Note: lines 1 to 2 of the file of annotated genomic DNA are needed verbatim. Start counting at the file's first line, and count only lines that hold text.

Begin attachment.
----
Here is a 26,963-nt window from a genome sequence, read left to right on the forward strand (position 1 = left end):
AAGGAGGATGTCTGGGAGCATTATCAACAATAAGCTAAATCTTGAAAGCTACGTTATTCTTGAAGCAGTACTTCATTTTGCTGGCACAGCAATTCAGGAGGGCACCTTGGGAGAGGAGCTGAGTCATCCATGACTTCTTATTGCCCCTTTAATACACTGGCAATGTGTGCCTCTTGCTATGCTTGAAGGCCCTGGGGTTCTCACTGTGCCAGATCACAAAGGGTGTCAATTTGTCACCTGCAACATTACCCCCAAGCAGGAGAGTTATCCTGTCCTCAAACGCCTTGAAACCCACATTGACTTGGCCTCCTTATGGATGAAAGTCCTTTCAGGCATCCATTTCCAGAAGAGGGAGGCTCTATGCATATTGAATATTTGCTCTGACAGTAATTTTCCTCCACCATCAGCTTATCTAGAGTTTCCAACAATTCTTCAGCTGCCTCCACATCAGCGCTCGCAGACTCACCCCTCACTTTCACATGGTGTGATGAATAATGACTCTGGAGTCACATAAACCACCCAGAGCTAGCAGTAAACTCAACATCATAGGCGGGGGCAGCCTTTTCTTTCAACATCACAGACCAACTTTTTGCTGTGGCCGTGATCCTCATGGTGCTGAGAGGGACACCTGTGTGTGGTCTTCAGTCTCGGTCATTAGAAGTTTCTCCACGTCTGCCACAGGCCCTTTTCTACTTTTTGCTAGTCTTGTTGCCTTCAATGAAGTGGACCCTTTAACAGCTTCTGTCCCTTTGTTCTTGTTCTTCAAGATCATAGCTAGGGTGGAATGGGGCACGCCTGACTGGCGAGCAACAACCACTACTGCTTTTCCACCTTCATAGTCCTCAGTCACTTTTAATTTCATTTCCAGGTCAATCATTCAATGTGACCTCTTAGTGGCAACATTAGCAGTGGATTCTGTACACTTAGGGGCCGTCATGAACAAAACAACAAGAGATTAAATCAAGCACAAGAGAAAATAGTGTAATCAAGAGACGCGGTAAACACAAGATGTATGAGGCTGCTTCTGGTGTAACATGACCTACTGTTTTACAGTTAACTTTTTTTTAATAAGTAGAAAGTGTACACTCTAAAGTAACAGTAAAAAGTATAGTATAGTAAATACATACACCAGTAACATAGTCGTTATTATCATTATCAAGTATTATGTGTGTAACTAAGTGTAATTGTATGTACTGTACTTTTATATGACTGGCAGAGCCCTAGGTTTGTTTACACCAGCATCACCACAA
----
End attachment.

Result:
Here is a 26,963-nt window from a genome sequence, read left to right on the forward strand (position 1 = left end):
AAGGAGGATGTCTGGGAGCATTATCAACAATAAGCTAAATCTTGAAAGCTACGTTATTCTTGAAGCAGTACTTCATTTTGCTGGCACAGCAATTCAGGAGGGCACCTTGGGAGAGGAGCTGAGTCATCCATGACTTCTTATTGCCCCTTTAATACACTGGCAATGTGTGCCTCTTGCTATGCTTGAAGGCCCTGGGGTTCTCACTGTGCCAGATCACAAAGGGTGTCAATTTGTCACCTGCAACATTACCCCCAAGCAGGAGAGTTATCCTGTCCTCAAACGCCTTGAAACCCACATTGACTTGGCCTCCTTATGGATGAAAGTCCTTTCAGGCATCCATTTCCAGAAGAGGGAGGCTCTATGCATATTGAATATTTGCTCTGACAGTAATTTTCCTCCACCATCAGCTTATCTAGAGTTTCCAACAATTCTTCAGCTGCCTCCACATCAGCGCTCGCAGACTCACCCCTCACTTTCACATGGTGTGATGAATAATGACTCTGGAGTCACATAAACCACCCAGAGCTAGCAGTAAACTCAACATCATAGGCGGGGGCAGCCTTTTCTTTCAACATCACAGACCAACTTTTTGCTGTGGCCGTGATCCTCATGGTGCTGAGAGGGACACCTGTGTGTGGTCTTCAGTCTCGGTCATTAGAAGTTTCTCCACGTCTGCCACAGGCCCTTTTCTACTTTTTGCTAGTCTTGTTGCCTTCAATGAAGTGGACCCTTTAACAGCTTCTGTCCCTTTGTTCTTGTTCTTCAAGATCATAGCTAGGGTGGAATGGGGCACGCCTGACTGGCGAGCAACAACCACTACTGCTTTTCCACCTTCATAGTCCTCAGTCACTTTTAATTTCATTTCCAGGTCAATCATTCAATGTGACCTCTTAGTGGCAACATTAGCAGTGGATTCTGTACACTTAGGGGCCGTCATGAACAAAACAACAAGAGATTAAATCAAGCACAAGAGAAAATAGTGTAATCAAGAGACGCGGTAAACACAAGATGTATGAGGCTGCTTCTGGTGTAACATGACCTACTGTTTTACAGTTAACTTTTTTTTAATAAGTAGAAAGTGTACACTCTAAAGTAACAGTAAAAAGTATAGTATAGTAAATACATACACCAGTAACATAGTCGTTATTATCATTATCAAGTATTATGTGTGTAACTAAGTGTAATTGTATGTACTGTACTTTTATATGACTGGCAGAGCCCTAGGTTTGTTTACACCAGCATCACCACAA